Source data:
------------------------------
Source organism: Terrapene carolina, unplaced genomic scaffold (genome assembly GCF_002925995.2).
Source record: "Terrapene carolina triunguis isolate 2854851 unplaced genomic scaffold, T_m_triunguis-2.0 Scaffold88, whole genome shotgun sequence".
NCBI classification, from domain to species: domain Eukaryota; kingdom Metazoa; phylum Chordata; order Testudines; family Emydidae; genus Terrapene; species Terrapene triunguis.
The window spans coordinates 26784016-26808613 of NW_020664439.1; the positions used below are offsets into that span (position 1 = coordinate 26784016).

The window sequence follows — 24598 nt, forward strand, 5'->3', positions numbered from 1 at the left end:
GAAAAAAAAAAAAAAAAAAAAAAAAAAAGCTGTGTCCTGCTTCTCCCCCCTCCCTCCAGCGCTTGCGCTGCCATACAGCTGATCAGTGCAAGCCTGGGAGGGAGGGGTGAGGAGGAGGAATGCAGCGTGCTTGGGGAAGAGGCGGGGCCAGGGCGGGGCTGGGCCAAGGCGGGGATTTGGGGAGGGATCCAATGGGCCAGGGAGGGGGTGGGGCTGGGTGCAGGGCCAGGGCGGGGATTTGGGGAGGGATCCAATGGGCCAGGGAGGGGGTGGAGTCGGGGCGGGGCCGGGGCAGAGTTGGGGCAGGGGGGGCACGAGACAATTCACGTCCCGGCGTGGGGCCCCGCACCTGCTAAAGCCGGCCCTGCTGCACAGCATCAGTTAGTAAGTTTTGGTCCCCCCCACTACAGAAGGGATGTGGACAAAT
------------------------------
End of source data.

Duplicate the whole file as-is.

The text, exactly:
Source organism: Terrapene carolina, unplaced genomic scaffold (genome assembly GCF_002925995.2).
Source record: "Terrapene carolina triunguis isolate 2854851 unplaced genomic scaffold, T_m_triunguis-2.0 Scaffold88, whole genome shotgun sequence".
NCBI classification, from domain to species: domain Eukaryota; kingdom Metazoa; phylum Chordata; order Testudines; family Emydidae; genus Terrapene; species Terrapene triunguis.
The window spans coordinates 26784016-26808613 of NW_020664439.1; the positions used below are offsets into that span (position 1 = coordinate 26784016).

The window sequence follows — 24598 nt, forward strand, 5'->3', positions numbered from 1 at the left end:
GAAAAAAAAAAAAAAAAAAAAAAAAAAAGCTGTGTCCTGCTTCTCCCCCCTCCCTCCAGCGCTTGCGCTGCCATACAGCTGATCAGTGCAAGCCTGGGAGGGAGGGGTGAGGAGGAGGAATGCAGCGTGCTTGGGGAAGAGGCGGGGCCAGGGCGGGGCTGGGCCAAGGCGGGGATTTGGGGAGGGATCCAATGGGCCAGGGAGGGGGTGGGGCTGGGTGCAGGGCCAGGGCGGGGATTTGGGGAGGGATCCAATGGGCCAGGGAGGGGGTGGAGTCGGGGCGGGGCCGGGGCAGAGTTGGGGCAGGGGGGGCACGAGACAATTCACGTCCCGGCGTGGGGCCCCGCACCTGCTAAAGCCGGCCCTGCTGCACAGCATCAGTTAGTAAGTTTTGGTCCCCCCCACTACAGAAGGGATGTGGACAAAT